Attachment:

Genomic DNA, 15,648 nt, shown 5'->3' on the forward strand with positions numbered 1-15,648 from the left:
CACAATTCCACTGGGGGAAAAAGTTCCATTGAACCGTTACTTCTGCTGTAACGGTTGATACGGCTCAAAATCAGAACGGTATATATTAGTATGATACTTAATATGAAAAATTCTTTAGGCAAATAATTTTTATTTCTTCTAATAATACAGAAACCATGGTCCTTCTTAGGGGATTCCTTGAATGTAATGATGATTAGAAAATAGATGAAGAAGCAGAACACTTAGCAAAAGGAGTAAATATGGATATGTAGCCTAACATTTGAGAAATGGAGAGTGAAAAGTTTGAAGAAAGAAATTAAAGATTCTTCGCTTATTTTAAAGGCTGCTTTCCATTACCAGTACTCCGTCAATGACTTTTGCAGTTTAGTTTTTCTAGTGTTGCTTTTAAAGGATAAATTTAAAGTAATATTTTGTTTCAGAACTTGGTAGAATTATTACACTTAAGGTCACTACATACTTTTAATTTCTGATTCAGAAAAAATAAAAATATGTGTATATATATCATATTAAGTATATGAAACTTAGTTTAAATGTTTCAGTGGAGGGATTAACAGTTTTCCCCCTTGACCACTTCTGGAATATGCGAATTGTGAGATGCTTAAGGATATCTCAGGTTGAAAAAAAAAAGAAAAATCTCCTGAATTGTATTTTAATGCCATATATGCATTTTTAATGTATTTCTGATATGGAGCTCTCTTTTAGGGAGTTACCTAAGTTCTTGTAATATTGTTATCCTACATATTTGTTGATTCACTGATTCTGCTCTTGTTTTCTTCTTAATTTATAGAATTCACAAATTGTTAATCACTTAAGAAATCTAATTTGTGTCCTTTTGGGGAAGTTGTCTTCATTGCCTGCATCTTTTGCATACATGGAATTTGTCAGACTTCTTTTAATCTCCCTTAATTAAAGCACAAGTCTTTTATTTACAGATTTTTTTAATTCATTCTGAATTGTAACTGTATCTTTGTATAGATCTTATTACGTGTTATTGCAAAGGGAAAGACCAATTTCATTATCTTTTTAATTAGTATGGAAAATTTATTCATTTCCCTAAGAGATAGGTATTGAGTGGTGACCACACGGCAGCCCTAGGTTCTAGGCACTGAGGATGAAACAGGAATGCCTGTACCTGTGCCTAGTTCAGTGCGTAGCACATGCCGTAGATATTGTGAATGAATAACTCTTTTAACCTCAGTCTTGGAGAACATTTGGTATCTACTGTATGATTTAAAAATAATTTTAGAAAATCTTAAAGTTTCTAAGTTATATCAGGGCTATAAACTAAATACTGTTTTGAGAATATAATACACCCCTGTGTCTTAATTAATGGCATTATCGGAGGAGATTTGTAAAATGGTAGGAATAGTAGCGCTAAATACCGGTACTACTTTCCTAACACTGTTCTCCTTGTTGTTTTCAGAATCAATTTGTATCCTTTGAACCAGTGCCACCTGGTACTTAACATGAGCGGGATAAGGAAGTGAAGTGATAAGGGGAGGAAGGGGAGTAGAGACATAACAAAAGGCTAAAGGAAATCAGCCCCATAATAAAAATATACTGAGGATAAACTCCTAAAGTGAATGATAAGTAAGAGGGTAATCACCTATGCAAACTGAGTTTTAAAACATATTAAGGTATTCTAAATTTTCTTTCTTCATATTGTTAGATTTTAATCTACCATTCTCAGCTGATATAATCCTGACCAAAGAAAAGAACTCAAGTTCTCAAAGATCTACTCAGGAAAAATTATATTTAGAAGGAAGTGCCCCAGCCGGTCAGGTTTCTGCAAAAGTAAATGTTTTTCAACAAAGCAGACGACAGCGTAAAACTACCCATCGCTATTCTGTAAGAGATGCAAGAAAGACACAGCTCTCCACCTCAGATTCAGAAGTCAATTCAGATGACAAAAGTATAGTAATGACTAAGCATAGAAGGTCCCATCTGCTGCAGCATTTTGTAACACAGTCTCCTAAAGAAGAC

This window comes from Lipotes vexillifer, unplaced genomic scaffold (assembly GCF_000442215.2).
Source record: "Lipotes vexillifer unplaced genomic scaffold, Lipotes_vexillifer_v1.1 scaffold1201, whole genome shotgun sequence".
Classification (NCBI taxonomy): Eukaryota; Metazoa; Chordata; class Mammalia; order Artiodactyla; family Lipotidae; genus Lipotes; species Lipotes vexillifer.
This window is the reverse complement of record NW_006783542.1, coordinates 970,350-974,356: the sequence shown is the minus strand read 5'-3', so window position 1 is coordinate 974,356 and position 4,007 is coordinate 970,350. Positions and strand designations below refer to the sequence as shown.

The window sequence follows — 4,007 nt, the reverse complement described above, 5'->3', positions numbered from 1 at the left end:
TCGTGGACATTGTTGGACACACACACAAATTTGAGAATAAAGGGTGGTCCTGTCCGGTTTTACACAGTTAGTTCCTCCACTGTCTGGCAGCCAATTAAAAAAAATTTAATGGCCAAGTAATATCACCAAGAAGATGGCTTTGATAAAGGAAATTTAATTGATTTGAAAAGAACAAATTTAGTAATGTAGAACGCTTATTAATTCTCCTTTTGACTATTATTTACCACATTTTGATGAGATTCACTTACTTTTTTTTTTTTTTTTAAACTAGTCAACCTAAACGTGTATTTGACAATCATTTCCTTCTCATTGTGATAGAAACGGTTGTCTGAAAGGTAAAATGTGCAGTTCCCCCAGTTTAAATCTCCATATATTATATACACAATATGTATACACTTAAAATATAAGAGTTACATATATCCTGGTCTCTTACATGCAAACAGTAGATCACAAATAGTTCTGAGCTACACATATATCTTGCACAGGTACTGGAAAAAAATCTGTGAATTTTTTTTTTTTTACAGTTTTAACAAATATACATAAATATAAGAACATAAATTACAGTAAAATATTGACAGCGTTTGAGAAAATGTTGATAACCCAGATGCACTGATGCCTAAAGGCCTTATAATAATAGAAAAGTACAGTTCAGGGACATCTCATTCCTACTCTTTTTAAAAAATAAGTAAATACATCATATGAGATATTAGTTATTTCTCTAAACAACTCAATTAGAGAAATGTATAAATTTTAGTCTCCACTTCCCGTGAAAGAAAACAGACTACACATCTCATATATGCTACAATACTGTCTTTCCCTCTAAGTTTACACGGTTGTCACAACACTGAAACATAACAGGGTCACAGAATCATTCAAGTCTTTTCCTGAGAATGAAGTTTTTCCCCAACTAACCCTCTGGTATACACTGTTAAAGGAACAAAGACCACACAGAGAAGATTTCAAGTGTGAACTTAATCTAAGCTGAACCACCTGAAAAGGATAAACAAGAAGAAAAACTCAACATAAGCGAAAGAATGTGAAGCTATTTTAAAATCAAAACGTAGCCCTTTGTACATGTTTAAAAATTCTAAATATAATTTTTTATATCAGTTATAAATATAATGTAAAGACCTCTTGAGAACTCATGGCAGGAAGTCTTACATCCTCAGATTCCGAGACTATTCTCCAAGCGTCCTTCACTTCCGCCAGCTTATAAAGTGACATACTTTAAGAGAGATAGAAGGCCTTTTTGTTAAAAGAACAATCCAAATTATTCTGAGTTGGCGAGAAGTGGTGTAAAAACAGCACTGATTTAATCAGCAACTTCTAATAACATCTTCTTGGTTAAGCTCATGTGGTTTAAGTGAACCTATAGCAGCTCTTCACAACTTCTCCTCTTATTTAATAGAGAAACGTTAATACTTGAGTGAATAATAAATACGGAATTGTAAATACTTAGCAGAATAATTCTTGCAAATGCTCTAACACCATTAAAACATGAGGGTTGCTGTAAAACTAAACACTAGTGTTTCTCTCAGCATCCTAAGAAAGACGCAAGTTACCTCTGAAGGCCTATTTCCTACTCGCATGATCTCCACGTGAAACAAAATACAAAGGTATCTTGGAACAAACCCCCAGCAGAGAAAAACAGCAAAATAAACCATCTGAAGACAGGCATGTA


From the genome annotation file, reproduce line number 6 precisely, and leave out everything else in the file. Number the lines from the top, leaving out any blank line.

This window is the reverse complement of record NW_006783542.1, coordinates 970,350-974,356: the sequence shown is the minus strand read 5'-3', so window position 1 is coordinate 974,356 and position 4,007 is coordinate 970,350. Positions and strand designations below refer to the sequence as shown.